3 Things to Know about Shopify Capital


Did you know that users of the Shopify platform can receive financing of up to $50,000 in the form of a cash advance from Shopify? It’s true. Shopify calls it their ‘Shopify Capital’ program. It is a program through which they invest in their users by loaning them money in return for receiving a share of their sales until the amount borrowed, plus interest, is repaid.

A seller deemed eligible for Shopify Capital would receive the amount borrowed through direct deposit into his or her business bank account a few days after applying. Beginning the following day, Shopify would automatically start deducting a certain percentage of the retailer’s daily sales with that money going toward paying off the cash advance. Daily deductions continue until the entire debt is settled; there is no time limit, by the way.

Shopify Capital is a good way to build store inventory. Sellers can use it to start a new store from scratch, expand into other areas, or increase seasonal inventories. Here are three important things to know before agreeing to use Shopify Capital:

1. Shopify Capital Is Structured as a Cash Advance

The money received from the program is legally structured as a cash advance rather than a business loan. As such, it may not subject to all the same regulations that govern standard business loans. This is important to know. Before you agree to participate in the program, you should be sure to understand your rights and responsibilities under the Shopify Capital financing agreement.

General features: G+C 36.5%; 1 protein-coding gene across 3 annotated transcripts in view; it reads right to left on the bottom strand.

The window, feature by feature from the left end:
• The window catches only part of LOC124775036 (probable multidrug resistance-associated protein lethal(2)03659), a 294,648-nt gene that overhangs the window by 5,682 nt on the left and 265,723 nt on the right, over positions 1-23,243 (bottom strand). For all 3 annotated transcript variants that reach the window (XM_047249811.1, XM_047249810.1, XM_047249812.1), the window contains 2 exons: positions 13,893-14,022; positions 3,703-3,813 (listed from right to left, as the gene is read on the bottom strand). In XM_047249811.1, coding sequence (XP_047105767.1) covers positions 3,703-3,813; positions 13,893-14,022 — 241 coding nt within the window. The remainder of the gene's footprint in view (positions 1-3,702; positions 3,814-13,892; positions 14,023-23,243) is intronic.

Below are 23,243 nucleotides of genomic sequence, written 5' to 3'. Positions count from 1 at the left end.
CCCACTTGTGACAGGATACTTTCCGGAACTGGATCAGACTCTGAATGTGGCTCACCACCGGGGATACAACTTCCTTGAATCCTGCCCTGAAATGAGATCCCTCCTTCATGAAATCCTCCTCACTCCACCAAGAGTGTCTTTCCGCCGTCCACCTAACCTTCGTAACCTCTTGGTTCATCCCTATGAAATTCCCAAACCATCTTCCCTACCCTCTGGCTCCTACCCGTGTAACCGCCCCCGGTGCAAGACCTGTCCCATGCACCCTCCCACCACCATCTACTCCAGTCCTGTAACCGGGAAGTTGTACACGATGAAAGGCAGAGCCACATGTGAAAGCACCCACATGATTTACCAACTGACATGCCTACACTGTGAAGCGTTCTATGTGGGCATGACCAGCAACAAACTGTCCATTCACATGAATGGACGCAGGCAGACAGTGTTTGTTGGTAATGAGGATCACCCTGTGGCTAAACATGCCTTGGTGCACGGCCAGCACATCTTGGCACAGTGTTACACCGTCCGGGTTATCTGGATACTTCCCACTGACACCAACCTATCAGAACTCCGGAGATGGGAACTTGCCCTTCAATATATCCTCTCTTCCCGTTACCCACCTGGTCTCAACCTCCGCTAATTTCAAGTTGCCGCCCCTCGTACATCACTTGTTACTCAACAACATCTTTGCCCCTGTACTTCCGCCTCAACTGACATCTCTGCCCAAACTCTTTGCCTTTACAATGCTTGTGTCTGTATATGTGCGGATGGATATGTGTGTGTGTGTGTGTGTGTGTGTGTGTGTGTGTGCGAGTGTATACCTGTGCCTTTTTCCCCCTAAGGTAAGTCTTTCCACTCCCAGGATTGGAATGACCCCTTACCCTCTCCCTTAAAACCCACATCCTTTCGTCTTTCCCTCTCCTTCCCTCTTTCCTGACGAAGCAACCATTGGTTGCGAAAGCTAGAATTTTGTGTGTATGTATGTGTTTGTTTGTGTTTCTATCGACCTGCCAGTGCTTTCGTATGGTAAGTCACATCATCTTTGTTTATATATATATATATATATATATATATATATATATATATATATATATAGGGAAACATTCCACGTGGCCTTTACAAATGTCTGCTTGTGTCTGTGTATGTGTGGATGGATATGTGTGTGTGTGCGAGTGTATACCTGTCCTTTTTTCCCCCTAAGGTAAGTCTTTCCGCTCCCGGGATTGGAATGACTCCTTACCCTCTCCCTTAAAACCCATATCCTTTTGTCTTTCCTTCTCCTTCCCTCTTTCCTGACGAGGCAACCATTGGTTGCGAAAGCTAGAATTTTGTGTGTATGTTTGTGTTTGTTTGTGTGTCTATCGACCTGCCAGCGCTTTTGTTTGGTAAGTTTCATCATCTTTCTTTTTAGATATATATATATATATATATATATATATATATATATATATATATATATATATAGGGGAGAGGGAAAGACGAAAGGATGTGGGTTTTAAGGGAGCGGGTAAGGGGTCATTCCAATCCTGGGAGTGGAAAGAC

If you are eligible for the program, you should have already received an e-mail from Shopify, provided you have already set up your store. That e-mail contains all the vital information you need to know about your financing options. If you have not received an e-mail, that means you are not eligible. You can always contact Shopify and ask about eligibility if you’re not sure.

2. Rates Are Determined by Risk

Shopify charges a ‘factor rate’ on cash advances; let’s say 2% as an example. The amount of the borrower’s daily sales taken to pay down the debt is referred to as the ‘remittance rate’.

Let’s say you borrow $8,000 and agree to repay $8160. Shopify may assess a 12% remittance until the entire bill is paid. They would then deduct 12% of your daily sales for as long as settlement takes. What you need to know is that risk profile determines both factor and remittance rates. Though Shopify does not explain this risk profile, we assume retailers who present a higher risk are subject to higher rates.

3. You Must Use Shopify Payments

Retailers must use Shopify Payments as their default payment gateway in order to receive a cash advance. This is the only way Shopify can deduct from daily sales to recover their cash. Only after a cash advance is completely paid off will a retailer be able to deactivate Shopify Payments in order to switch to a new gateway.

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